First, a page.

Neil Brennan, president of the White River district, said in a prepared statement, “When Enterprise committed to forgo the abatement, it was a welcome and greatly appreciated recognition of their support for the conservation and wise use of natural resources and our community.”

While the two districts formed as soil conservation districts, their mission has expanded to things such as promoting wise use of natural resources and addressing rangeland health, wildlife, water and other issues.

“We’re just glad that we were able to help out,” said Steve Pudlewski, director of operations for Enterprise’s natural gas assets in Colorado and Wyoming.

He said it was his understanding that the double whammy of reduced revenues going forward and having to pay tax abatements out of reserves would have been detrimental to the work the districts do.

“We’re members of the community too, me and my folks. We all live and work here and the company, Enterprise, has got a big presence here. We’re all interested in conservation. Land conservation is a big issue with us and we take our responsibility there seriously. We didn’t want to see the land districts suffer and we had an opportunity to let them forgo our abatement and decided it was the right thing to do,” he said.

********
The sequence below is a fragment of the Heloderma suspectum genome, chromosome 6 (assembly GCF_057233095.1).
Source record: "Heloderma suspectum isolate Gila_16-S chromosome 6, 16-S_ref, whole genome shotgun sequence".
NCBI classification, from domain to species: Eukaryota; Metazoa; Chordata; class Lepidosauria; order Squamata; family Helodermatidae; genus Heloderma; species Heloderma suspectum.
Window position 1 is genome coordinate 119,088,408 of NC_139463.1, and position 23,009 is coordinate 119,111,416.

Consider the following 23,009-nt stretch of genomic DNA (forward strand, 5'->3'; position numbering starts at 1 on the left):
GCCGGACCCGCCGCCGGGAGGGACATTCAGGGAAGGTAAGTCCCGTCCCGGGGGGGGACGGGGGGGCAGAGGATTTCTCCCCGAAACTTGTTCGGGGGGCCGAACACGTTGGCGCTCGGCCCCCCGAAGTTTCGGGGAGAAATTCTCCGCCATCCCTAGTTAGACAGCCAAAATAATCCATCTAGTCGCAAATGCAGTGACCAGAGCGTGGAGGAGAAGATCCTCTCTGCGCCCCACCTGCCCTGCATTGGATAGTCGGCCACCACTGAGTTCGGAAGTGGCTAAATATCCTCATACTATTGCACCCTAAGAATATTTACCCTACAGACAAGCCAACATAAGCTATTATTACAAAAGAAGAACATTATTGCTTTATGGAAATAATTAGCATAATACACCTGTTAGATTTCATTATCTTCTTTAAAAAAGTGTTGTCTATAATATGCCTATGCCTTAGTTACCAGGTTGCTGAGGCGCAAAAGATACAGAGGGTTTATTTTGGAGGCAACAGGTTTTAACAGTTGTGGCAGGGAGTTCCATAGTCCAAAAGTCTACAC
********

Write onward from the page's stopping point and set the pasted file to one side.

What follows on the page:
David Ludlam, executive director of the West Slope Colorado Oil and Gas Association, said the large contribution “speaks volumes to the quality of Enterprise as a company and the character of their people who live and work in western Colorado.”

Neilson discovered the error in tax collections last year. She said at the time that it dates back to the formation of the districts in the 1980s and she didn’t question when she took office in 1991 whether soil districts could collect personal property taxes.

Since learning of the situation in the county, the state Division of Property Taxation has revised some of its class materials to help clarify for employees in assessor offices the kinds of taxation that are permitted for certain kinds of special districts under state law.

Despite the reprieve from major taxpayers and the help of the county, the soil districts continue to face a big challenge in terms of funding going forward. Losing the personal property tax revenue source meant that their combined mill levy revenues fell to about $38,000 this year, from $223,000 last year.

Hendrickson said the district will continue to work with the county, and with partners at the local, state and national levels, to explore options, which could include things like memberships, sponsorships and grants. Even if the taxpayers agreed to raise the districts’ mill levies to their highest allowable amounts — something Hendrickson called “a big if” — it wouldn’t result in enough revenues to sustain the districts, she said.

“We are going to spend 2017 really taking a hard look at what all of our options are,” Hendrickson said.

She said the districts hope in the next 18 months or so to “have a strong path forward.” Meanwhile, they are highly appreciative for the breathing room provided to them through the actions of entities including Enterprise, the county and Williams.